Chicago Theatre Review
Holiday Redemption through Music
A Christmas Carol: the Musical
Charles Dickens’ famous cautionary tale about the old miser who learns to love Christmas can be found in more variations than ice cream at a Baskin-Robbins. However, for audiences who enjoy their Scrooge with a bit more color and spectacle to spice up their holiday fare, this version will hit the spot.
Transforming this classic story into a stage musical, famed composer of stage and screen, Alan Menken (“Little Shop of Horrors,” “Newsies,” “Beauty and the Beast”), with book & lyrics by Mike Ockrent and Lynn Ahrens (“Ragtime,” “Seussical”) created this mammoth musical to fill New York’s Madison Square Garden in 1994. The show became a Big Apple holiday hit for the next nine years, followed by a 2004 televised version starring Kelsey Grammer. The Marriott’s Theatre for Young Audiences recently produced a shorter version of this same adaptation that featured an abbreviated cast. TATC’s production boasts 27 cast members, most of whom play multiple roles. It may be one of this theatre’s largest productions ever.
Filling the stage with his crabbiness (and eventual salvation) and an unbelievably rich, glorious baritone voice is Chicago and New York leading character actor, Larry Adams. Whether shooing away charity collectors, stifling carolers or denying a bereaved widower the money to bury his poor wife (“Nothing to Do With Me”), Adams blusters his way around Richard and Jacqueline Penrod’s sumptuous and versatile Victorian set. The show’s extended opening number, “A Jolly Good Time,” captures all the hustle and bustle of holiday shoppers and street entertainers, ending with Scrooge arriving back at his modest flat on Christmas Eve. There he’s visited by Jacob Marley’s Ghost (a delightful Ron Keaton), a spookier, chain-wrapped version of Santa Claus, who comes tumbling down Scrooge’s chimney warning him of visits from three more spirits. Marley is accompanied by a chorus of other ghosts providing a show-stopping production number filled with horrifying special effects (“Link by Link”).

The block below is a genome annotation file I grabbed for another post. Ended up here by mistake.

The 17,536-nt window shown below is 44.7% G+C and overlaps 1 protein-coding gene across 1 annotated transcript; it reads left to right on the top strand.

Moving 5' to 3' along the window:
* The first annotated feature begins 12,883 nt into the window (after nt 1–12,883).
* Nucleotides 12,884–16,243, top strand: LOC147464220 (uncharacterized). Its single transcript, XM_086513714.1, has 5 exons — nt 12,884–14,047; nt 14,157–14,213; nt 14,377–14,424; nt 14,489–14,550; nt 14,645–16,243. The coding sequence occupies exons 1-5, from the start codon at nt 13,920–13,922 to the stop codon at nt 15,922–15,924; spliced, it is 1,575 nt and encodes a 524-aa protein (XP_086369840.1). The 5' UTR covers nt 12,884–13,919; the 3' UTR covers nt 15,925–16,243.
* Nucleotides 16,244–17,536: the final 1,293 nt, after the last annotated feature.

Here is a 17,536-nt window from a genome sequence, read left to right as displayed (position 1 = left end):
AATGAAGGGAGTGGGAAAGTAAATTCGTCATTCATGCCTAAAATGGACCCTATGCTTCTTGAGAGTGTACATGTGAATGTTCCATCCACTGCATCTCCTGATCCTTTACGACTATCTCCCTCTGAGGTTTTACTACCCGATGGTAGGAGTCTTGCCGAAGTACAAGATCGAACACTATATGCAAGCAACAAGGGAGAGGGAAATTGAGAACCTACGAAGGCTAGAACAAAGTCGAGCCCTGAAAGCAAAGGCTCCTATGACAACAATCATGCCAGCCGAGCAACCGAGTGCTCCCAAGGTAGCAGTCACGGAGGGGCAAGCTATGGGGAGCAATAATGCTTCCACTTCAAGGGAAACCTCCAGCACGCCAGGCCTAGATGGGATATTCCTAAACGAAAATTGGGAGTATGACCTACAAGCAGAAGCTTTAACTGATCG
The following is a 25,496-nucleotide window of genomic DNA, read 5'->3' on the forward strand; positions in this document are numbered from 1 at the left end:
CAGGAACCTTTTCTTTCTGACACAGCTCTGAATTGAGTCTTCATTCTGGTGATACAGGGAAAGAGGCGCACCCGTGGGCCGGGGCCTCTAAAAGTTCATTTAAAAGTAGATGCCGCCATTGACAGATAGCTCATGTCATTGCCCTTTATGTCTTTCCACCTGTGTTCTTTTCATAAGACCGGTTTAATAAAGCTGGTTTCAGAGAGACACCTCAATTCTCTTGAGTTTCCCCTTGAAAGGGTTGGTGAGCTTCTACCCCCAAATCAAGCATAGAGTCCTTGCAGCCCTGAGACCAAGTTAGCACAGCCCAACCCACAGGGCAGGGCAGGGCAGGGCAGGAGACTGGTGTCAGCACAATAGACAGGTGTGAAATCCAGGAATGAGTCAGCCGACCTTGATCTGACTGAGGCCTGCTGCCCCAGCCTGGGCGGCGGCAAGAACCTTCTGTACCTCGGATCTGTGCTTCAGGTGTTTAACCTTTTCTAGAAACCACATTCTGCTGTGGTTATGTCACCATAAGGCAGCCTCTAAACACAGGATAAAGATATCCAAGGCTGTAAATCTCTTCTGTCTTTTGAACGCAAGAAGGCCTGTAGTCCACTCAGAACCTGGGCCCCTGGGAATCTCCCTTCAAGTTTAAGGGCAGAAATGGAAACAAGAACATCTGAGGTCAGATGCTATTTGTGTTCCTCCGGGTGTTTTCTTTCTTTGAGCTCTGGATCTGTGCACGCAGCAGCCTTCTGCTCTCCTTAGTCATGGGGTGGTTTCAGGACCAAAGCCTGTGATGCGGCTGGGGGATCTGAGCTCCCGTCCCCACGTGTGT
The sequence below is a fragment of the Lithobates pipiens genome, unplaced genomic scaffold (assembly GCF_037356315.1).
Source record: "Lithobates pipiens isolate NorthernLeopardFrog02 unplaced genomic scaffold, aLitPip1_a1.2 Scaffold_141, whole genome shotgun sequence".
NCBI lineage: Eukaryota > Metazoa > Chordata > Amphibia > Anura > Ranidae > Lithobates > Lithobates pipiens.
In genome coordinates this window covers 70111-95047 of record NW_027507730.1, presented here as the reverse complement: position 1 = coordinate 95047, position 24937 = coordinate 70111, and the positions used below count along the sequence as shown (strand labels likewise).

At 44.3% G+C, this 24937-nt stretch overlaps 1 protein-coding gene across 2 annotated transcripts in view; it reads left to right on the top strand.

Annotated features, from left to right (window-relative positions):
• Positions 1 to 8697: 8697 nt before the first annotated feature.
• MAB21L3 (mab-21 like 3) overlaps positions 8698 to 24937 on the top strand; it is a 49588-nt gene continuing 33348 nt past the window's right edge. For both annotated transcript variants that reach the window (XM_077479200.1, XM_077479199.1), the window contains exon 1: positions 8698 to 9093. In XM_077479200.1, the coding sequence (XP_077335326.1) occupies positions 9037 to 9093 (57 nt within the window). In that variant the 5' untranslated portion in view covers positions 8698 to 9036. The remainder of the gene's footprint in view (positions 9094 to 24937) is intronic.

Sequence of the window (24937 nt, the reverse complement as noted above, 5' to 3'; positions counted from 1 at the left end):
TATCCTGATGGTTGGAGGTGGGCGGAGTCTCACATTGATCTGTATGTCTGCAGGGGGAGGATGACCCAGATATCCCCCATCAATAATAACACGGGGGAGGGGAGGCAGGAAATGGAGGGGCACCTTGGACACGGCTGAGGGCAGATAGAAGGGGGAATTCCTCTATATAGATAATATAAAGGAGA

The first to arrive of course, is the Ghost of Christmas Past played with pixie perfection by Megan Long. She spends the most time with Scrooge transporting him through various life-changing moments from his childhood and young adult years (the beautifully sung “Lights of Long Ago”). We see poor little Ebenezer left behind as other young apprentices head home for the holidays. Soon afterwards we see the young boy witnessing his father being hauled off to debtors prison. In another rousing, full-company production number, Scrooge enjoys reliving the enjoyment of the annual holiday party given by his former employer (“Fezziwig’s Annual Christmas Ball”). He recalls winning and then losing the one love of his life (“A Place Called Home,” beautifully sung by Kristin O’Connell and Patrick Tierney as Emily and Young Scrooge). Through these vignettes the audience learns how and why Scrooge became the solitary, miser we know.